Since I couldn’t sit in the back yard with my tea on my table, I decided to walk to the post office to drop the letter to my nephew while absorbing some Vitamin D from the sun along the way. I had just dropped the letter into the box when a phone call from my brother buzzed in my back pocket…


About danaj33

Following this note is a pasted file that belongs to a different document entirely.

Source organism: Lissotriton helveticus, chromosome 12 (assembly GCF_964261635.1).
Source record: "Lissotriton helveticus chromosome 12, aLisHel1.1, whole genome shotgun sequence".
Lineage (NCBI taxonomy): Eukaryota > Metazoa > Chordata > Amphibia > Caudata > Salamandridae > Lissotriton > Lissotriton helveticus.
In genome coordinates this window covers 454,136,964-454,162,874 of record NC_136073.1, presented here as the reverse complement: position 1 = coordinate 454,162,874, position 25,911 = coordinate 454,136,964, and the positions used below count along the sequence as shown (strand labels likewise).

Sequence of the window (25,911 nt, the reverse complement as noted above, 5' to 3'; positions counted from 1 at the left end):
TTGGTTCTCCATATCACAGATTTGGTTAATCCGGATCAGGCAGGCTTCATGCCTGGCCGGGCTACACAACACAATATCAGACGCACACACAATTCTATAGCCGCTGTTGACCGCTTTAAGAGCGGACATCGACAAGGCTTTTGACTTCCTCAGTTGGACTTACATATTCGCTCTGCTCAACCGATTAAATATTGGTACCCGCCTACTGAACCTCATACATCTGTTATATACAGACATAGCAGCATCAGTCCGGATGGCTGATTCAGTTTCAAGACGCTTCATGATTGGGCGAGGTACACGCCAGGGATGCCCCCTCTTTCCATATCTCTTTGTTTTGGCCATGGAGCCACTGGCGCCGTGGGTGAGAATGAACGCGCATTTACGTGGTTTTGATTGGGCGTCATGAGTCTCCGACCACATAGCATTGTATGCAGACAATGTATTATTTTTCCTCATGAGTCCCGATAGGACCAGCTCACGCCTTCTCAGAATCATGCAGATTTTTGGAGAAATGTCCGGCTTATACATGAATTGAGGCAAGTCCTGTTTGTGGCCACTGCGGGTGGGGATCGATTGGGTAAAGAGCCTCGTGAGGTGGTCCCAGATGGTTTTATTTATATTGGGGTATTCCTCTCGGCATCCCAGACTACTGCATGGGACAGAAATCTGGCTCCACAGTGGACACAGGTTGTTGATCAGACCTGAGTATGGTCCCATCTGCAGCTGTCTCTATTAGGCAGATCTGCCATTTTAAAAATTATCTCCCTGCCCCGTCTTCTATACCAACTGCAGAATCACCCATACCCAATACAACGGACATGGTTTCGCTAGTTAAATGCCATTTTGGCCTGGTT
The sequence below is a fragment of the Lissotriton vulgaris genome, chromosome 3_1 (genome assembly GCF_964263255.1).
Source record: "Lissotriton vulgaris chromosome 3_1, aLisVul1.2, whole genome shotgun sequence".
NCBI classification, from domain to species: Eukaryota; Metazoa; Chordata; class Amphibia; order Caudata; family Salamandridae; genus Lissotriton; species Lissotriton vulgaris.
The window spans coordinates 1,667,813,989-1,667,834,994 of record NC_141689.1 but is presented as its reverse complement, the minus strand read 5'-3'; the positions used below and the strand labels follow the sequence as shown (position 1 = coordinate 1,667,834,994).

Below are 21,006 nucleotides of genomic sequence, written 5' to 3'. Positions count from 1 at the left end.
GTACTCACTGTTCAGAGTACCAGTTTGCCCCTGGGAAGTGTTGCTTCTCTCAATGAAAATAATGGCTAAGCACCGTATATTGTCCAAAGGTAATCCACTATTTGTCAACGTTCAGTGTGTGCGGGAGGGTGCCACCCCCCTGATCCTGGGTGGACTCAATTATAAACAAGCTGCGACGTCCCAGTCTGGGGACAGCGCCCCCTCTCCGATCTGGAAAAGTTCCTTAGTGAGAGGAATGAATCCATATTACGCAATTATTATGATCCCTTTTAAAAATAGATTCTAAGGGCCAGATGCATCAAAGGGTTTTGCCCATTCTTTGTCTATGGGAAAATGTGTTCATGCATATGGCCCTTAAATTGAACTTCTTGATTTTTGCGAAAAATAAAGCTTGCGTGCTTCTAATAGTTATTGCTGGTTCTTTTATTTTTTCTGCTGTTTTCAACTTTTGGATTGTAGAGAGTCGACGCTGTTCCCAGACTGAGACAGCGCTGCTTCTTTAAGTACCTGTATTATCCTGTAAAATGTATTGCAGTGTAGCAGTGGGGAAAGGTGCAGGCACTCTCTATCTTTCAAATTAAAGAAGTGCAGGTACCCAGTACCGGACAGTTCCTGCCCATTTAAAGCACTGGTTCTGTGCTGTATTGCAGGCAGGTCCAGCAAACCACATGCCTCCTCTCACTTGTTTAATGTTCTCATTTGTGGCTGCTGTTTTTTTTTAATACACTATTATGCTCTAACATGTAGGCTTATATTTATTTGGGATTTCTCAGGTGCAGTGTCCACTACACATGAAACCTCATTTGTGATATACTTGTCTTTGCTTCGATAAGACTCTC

I have been teaching in the Broadcast Electronic Media Art department at City College of San Francisco since 2001. I started teaching full-time in 2009 and am tenured. My career as an audio engineer spans 32-years since the first day I began to record and mix songs on my Tascam PortaStudio (cassette 4-track) in the early 80's while attending college at UC Berkeley. I formed a couple of bands and sang lead (sometimes playing rhythm guitar) until 1988 when I discovered that the "behind-the-scenes" tech realm was much more to my liking. I love how an audio engineer controls the ENTIRE sound mix, and not just one's own instrument. I then began a career as a live sound engineer in earnest and have toured extensively throughout the U.S. and Europe as front-of-house sound engineer for a multitude of bands on various record labels (most notably "Medicine" on American Recordings) and have been a staff engineer at the venerable Bottom of the Hill nightclub since their inception in 1991 leaving a regular shift there in 2010 due to the teaching schedule. The club and its staff are like family. I owned and operated a live sound production company since 1989 (ending officially in 2017) called dcj Productions that has provided sound to the Bay Area community (mostly in the non-profit sector) in both large outdoor sound events as well as nightclubs and music halls. In 1991, I started recording bands on an 8-track Tascam TSR-8 analog tape recorder and moved into the digital realm in 1993 to 16-tracks of Alesis ADAT connected to a Soundcraft Ghost console in my home studio. In 1995, I advanced to Pro Tools and have been recording exclusively digital ever since, combining audio skills in sound for film as a location recordist as well as an engineer in post-production sound design and mixing. I remained "strictly analog" in my live sound mixing until just this past year (2012). Now that one can obtain a decent, live sound digital mixer at an affordable price, it was high time to check out digital for live. I now have a Presonus StudioLive 16.4.2 to work on with my students to give them much needed hands-on experience with a digital console. I co-owned and ran APG Records & APG Studios, an SF record label and recording studio, from 1999 - 2004 which had a distribution deal through EMI. The company folded in 2004. I continue to record music and engineer live performances at many Bay Area venues in addition to full-time teaching at CCSF. In 2001, I was hired to the part-time faculty at City College of San Francisco in the Broadcast Electronics Media Arts department where I have taught many of the classes including Digital Media Skills (BCST119), Basic Audio Production (BCST120), Digital Audio Production (BCST124), Sound Recording Studio (BCST125), Sound For Visual Media (BCST126), Advanced Sound Recording (BCST127), Sound Reinforcement (BCST128), Audio for the Web (BCST135), Video for the Web (BCST136), and Field Video Production (BCST141). I have also taught classes in sound design, audio for animation and games, music video, and computer applications at Art Institute of California-San Francisco, Globe Recording Institute, and Laney College in Oakland, CA. Outside Affiliations: - Co-Director of SoundGirls - current member of Audio Engineering Society and on the SF Chapter Planning Committee - past Vice President and Interim President Board of Directors - Bay Area Girls Rock Camp - past volunteer/contributor to Women's Audio Mission - past member Bay Area Women in Media and Film - past Board of Directors for Camp Reel Stories